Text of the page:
Qualify for a free subscription to HealthLeaders magazine.
Technology: Fluorescence-Assisted Resection and Exploration System (FLARE)
Manufacturer: Currently licensed by GE Healthcare
Purpose: To aid physicians in determining whether they've removed all of a patient's cancerous tissue and to do so without harming surrounding structures.
Early adopter: Still in clinical trials; however, FLARE has been used to successfully visualize organs and body fluids of mice and map the lymph nodes of pigs, all in real time.
What it does: The portable system, consisting of a near-infrared (NIR) imaging system, a video monitor, and a computer, uses chemical dyes called NIR fluorophores that are designed to target specific structures such as cancer cells when injected into patients. When exposed to NIR light, which is invisible to the human eye, the dyes light up the cancer cells and are shown on a video monitor.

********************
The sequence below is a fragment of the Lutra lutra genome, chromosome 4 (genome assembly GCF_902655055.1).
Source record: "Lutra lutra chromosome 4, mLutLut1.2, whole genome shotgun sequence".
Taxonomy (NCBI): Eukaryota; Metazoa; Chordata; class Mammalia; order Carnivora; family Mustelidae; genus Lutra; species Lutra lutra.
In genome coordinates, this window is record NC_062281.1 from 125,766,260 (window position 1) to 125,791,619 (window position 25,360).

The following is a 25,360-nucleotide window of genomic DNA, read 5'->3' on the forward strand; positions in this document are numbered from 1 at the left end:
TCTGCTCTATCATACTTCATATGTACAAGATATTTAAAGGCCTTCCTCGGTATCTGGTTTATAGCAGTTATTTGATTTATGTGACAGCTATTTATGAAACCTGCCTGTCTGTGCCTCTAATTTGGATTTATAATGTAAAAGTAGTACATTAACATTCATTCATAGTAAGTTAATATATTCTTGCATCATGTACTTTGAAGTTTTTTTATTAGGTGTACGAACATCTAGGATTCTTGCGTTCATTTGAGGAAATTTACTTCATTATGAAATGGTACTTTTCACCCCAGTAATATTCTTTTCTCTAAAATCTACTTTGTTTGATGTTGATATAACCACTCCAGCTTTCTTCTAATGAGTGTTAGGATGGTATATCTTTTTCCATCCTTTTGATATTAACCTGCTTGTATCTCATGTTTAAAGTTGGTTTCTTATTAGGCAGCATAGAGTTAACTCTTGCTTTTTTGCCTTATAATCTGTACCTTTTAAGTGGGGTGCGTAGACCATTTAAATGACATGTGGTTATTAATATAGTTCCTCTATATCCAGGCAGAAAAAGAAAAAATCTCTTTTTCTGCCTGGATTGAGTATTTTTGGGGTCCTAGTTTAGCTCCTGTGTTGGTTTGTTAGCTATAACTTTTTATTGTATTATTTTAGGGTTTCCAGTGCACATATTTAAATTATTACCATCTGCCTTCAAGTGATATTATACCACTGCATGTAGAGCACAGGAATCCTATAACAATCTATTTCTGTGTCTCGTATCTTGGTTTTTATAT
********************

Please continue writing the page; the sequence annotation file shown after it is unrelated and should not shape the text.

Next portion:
Potential Improvement: More comprehensive surgical removal of breast, prostate, and lung cancer whose tumor boundaries can be difficult to determine at advanced stages.
What's Next: The first human clinical trials began in summer 2008; broader clinical use of the device could occur within five years, the researchers estimate.
- 3 Management Lessons from a Supermarket Debacle
- As Medicare Advantage Cuts Loom, Disagreement Over Program's Stability
- Medicare Advantage Carriers See 'No Choice' But to Accept Cuts
- Physicians to Appeal 'Docs v. Glocks' Ruling in FL
- CA Fines 8 Hospitals for Medical Errors
- Centralizing the Revenue Cycle Protects the Bottom Line
- Revenue Cycles Get a Boost from Simple JPEG Files
- IOM Identifies GME Problems, Calls for Finance Changes
- Employers Weigh Risks, Benefits of Private Exchanges
- Premium Subsidy Fight Creating Uncertainty for Hospitals, Health Plans